Maintaining a healthy and happy relationship with your spouse and children is hard. Just like marriage, raising a child depends on compromise, defying expectation and sometimes what you thought was normal, and constant adaptation. For love is precious yet can be fleeting. Especially when abuse, miscommunication, or irreconcilable beliefs are put into the equation. With…
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Maintaining a healthy and happy relationship with your spouse and children is hard. Just like marriage, raising a child depends on compromise, defying expectation and sometimes what you thought was normal, and constant adaptation. For love is precious yet can be fleeting. Especially when abuse, miscommunication, or irreconcilable beliefs are put into the equation.
With all that said, let’s talking about “Burning Love.”
Trigger Warning(s): Projectile Vomit
The Essence of a Happy Marriage Is The Ability To Pretend (Ed, Nathan, Celeste, Madeline, Perry, and Bonnie)
Celeste’s doctor wants an exit strategy put in place. She recognizes this need for power in Celeste’s relationship isn’t healthy and neither are Perry’s insecurities. For, so it seems, she only has her power when he does something wrong. Yet, when he begins to feel powerless, when she tries to exert her power or make him feel he has none, then the abuse comes in. No one can live like that forever. Eventually, so the doctor fears, she is going to get seriously injured and his temper may spill into the boy’s life. So, despite all her protest and thinking the doctor is crossing the line, [note]To which her reply is she’ll give Celeste the number the Better Business Bureau to report her if she wishes. Which I thought was hilarious.[/note]she looks for an apartment. She finds a place for when, and if, she decides to leave. But, she keeps this a secret. All of it. The abuse, the place, and even when she breaks Perry’s urethra in two, she keeps the secret close. Something the doctor warns will make any pending custody battle hard.
However, things aren’t just difficult for Celeste. The dinner between Nathan and Madeline, along with their spouses, has come upon us. Nathan is ready to prove himself, be competitive, but that is the least of Ed and Madeline’s problems. For Madeline, she is still going through what happened with Joseph and his wife confronting her, wondering if she is the one he cheated on her with. [note]The Avenue Q play seemed to be a hit, though[/note] Then with Ed, despite winning Madeline, he still feels like a loser. His old insecurities still bug him and while it isn’t because of Nathan now, there are still these ideals and comparisons going off in his head. All of which make him wonder why his marriage isn’t like everyone else’s.
Yet, despite these issues, the problem that destroys the dinner is Abigail wanting to auction off her virginity for Amnesty International. Well, that and Madeline vomiting multiple times, once on Bonnie in fact. Leading to, while Madeline tries to talk Abigail out of it, revealing to her she cheated on Ed.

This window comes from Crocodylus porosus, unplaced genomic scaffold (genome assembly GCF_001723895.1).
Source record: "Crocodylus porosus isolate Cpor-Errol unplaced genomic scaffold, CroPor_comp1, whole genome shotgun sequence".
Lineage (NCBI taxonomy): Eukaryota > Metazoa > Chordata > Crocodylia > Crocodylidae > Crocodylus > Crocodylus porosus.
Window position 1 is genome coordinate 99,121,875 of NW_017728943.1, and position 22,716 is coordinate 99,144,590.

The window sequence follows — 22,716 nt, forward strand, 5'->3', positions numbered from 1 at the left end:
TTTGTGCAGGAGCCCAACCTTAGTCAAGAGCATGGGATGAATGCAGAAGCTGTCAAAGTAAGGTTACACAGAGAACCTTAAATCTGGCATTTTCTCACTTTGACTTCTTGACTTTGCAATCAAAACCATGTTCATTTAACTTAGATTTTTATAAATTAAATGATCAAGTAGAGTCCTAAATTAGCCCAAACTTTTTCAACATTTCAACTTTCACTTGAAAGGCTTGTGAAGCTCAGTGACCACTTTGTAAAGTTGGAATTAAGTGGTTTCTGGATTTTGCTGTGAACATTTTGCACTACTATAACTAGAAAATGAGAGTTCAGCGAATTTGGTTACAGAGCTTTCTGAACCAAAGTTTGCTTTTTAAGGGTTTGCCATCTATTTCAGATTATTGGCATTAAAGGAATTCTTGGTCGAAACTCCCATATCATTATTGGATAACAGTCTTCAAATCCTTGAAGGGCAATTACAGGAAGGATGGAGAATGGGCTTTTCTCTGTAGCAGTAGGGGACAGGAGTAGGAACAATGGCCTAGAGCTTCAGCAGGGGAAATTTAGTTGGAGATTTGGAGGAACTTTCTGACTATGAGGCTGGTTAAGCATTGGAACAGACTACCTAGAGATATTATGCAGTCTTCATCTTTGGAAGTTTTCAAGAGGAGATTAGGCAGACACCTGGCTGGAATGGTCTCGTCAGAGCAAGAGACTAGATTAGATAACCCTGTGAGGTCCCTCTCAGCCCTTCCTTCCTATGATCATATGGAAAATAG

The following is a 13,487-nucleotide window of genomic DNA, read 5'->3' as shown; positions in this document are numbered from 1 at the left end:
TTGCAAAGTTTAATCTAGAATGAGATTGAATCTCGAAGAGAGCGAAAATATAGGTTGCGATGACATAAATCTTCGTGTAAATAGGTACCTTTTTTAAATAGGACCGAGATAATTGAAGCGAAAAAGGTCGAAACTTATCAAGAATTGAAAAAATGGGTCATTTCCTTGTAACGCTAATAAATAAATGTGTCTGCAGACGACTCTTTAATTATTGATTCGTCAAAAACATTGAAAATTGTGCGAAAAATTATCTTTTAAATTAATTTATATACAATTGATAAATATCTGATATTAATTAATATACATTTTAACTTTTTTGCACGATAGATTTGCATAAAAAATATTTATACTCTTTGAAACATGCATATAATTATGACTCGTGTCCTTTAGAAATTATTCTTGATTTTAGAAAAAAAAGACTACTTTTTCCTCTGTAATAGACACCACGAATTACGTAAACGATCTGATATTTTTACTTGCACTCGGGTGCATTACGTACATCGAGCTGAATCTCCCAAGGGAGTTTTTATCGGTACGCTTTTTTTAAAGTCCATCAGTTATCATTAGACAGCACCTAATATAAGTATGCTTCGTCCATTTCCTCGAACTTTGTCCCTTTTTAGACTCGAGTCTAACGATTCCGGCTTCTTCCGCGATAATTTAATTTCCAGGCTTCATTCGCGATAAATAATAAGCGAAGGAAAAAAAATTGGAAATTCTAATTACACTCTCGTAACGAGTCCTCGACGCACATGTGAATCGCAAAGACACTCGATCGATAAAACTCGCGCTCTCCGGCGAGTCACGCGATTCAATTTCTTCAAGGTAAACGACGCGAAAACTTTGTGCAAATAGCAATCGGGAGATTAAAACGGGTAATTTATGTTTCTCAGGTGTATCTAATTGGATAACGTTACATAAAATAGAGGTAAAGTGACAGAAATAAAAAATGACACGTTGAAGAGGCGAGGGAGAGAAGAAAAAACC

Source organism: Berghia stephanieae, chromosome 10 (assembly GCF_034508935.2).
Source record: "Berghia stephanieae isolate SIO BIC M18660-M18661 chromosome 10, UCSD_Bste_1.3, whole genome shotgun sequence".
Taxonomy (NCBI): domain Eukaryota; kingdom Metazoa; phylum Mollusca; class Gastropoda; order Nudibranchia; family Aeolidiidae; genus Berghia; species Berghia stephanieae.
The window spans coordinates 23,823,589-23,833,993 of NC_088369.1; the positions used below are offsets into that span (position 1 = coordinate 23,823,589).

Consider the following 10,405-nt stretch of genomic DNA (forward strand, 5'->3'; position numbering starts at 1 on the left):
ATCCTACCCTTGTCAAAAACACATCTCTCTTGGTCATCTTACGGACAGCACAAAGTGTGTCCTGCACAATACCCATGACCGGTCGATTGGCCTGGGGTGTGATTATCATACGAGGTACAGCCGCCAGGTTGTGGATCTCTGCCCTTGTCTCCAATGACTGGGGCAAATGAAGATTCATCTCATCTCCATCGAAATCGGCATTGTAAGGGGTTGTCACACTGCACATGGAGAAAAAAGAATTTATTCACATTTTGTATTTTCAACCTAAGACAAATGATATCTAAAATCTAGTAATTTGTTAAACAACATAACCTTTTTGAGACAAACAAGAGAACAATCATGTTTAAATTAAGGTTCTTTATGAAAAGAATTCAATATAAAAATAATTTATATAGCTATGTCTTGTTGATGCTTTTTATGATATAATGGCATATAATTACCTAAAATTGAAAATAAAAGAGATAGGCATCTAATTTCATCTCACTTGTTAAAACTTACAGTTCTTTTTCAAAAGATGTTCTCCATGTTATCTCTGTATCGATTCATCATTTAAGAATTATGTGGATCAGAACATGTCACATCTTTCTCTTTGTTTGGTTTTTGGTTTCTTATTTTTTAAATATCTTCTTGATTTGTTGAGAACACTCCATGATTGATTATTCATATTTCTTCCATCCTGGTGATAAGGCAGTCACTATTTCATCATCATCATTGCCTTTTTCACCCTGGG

You know, sometimes I wonder why did Perry want Celeste? Because, sometimes, I wonder if it is the case of him seeing this wild mare who he felt he just had to tame. A challenge. For as affectionate as he is with her, there is less and less this idea that he loves her. In fact, at times I almost want to say she is part of proving his manhood but they hardly go anywhere together. So I’m honestly of the opinion he used her to have attractive and intelligent children and to have someone to come home to. And while a part of me wants to know how and why he became like this, at the same time I question if the humanization of this sort of monster would do anything? Much less, if that is always needed. For really, what does that change? His father being abusive or absent may lead you to understand why he acts the way he does, but it doesn’t excuse it. I mean, at one time my feelings were complicated but now I see so clear and am ready for Celeste to move on. Though, all things considered, with that murder investigation always in the background, who knows if maybe she tried and got killed for her efforts.
As for the whole family dinner thing, that I don’t think was very noteworthy since it was relatively peaceful before the Abigail topic. However, I do feel there is a need to note Ed’s insecurities and the sort of odd makeup of both Madeline and Nathan’s current marriages. With Ed, you have to wonder why Madeline fell in love with him? Was it just because he was the polar opposite of Nathan and, going with the episode’s power theme, perhaps she knew she would have the leverage? That if, if anyone was to leave the other person, it would be her? Because, at this point, I can’t see anything but stability and predictability being the reason for their marriage. Love, to me, has yet to come into the equation.